Scott and other welfare advocates note that a bobbing head is widely considered stereotypical behavior for elephants in captivity.
Rama's difficult life was cut far short of the expected life span of his wild relatives. Shermin de Silva, a scientist and founder of Trunks & Leaves, which promotes the conservation of the Asian elephant, says Asian elephants on average live into their 50s in the wild. Females will live into their 60s.
According to the Association of Zoos and Aquariums, Rama was born on April 1, 1983. He was the son of Rosy, the Oregon zoo's first female elephant, who was captured from Thailand and ultimately died in 1993. Packy, Rama's father, is currently the oldest Asian male elephant in North America, the zoo says. Packy will be 53 on April 14; he was born in captivity but his parents were born in the wild.
Scott blames the Oregon zoo for Rama and Packy's health problems and says FOZE will request a necropsy report from the zoo.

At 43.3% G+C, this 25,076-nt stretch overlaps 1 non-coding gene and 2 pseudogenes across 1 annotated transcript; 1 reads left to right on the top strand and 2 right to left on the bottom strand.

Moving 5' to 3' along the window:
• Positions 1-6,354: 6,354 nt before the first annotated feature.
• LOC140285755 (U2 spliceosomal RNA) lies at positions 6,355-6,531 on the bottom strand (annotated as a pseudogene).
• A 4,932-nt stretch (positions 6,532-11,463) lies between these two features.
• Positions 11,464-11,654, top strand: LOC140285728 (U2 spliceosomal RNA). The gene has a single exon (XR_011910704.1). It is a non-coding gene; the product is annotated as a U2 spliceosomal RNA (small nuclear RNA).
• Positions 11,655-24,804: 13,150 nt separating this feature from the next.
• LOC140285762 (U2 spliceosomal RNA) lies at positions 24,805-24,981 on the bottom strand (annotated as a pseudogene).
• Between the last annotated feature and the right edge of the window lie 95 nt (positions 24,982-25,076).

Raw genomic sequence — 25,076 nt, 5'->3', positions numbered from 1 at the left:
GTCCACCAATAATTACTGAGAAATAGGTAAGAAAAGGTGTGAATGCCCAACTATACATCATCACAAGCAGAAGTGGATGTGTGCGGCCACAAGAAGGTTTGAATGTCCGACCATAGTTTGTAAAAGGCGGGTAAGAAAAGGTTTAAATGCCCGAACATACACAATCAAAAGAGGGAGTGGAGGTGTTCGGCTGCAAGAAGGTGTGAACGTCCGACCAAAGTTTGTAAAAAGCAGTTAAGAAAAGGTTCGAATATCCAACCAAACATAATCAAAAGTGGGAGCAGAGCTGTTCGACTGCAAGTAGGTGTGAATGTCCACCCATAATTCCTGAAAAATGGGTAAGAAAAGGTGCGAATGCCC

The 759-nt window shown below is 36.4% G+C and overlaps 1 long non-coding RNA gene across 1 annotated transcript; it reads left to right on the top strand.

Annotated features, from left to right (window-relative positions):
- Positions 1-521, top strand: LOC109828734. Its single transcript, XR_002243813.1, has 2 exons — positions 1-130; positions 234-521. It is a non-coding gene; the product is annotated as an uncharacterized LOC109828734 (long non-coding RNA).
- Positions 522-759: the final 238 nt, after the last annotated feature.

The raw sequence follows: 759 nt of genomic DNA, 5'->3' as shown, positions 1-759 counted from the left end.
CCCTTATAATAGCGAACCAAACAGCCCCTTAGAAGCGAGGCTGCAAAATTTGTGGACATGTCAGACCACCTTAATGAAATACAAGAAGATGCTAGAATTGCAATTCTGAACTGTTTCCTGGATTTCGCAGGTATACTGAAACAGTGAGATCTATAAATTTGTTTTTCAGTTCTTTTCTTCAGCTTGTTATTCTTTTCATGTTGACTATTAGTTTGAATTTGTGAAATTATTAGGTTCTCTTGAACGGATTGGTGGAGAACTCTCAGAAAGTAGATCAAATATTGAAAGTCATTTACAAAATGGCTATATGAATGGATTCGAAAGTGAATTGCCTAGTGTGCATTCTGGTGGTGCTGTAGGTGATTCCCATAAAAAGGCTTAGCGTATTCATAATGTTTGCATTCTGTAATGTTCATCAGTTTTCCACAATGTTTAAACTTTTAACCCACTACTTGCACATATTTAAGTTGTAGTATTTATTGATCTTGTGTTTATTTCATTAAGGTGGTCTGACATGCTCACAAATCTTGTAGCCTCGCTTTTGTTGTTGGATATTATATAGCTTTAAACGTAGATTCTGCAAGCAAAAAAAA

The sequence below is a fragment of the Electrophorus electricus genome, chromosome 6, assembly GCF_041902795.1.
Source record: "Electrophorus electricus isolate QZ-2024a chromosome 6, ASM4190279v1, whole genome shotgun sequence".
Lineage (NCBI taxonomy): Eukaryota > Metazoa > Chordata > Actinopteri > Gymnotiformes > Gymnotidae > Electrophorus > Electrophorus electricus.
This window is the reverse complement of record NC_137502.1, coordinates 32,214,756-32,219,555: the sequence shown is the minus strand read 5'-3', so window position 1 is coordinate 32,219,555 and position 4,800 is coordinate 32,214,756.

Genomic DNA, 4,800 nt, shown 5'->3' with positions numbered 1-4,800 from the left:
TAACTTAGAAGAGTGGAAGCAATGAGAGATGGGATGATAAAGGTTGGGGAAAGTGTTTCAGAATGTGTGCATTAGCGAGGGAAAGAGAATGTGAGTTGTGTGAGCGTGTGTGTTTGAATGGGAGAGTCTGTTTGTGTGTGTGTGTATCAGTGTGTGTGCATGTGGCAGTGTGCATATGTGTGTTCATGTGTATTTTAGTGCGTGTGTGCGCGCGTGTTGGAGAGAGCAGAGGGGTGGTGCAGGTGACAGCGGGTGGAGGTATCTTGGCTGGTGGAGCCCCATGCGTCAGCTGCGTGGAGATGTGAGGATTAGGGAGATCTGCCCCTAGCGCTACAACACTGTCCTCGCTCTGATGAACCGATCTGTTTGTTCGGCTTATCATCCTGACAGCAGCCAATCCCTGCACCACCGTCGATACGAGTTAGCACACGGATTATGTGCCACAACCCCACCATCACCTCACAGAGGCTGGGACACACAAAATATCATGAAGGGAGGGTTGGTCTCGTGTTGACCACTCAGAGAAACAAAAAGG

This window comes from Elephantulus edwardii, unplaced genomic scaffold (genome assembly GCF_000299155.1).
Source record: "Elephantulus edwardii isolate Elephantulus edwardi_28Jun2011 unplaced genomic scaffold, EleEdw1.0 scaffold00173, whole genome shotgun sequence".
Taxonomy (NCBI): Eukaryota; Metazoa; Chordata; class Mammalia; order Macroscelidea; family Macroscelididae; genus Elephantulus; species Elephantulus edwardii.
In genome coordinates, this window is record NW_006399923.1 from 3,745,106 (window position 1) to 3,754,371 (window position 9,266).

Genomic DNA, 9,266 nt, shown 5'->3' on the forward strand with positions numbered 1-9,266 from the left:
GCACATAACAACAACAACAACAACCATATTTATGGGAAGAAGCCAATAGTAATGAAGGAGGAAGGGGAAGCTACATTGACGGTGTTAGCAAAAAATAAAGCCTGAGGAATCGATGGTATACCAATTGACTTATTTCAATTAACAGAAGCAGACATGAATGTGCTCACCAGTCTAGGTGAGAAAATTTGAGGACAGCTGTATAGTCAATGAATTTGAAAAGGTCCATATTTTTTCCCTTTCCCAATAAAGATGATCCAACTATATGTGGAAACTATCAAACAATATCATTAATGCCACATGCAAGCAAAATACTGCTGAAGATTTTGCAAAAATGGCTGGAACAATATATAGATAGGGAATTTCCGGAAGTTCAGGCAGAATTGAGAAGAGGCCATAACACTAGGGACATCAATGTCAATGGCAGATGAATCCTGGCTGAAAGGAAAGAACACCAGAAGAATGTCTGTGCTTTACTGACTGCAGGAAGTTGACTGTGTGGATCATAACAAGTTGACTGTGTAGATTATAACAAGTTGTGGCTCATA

"Rama and Packy have never lived anywhere else but the 1.2 acres at the zoo," she said. "They have never had a chance to live their life as a real elephants. They both have been sick, they both have had tuberculosis, they both have had foot disease, Packy has lost weight from all of the medications he's on." In fact, says Scott, "I always thought Packy would be the one who died."
FOZE protested the zoo on Packy's birthday last year. Packy has fathered seven calves. With Rama's passing, only two are still alive.
Scott says the Oregon Zoo's aggressive breeding program has resulted in grim fates for its young elephants.
"They want to increase their herd," she said. "And many of the elephants born at the zoo have died or gone to circuses. It is not a happy situation to breed elephants in captivity."
During his short and painful life, Rama was famed for his soulful paintings, which were featured in galleries and exhibitions. The zoo said Rama had "an unusually sweet temperament."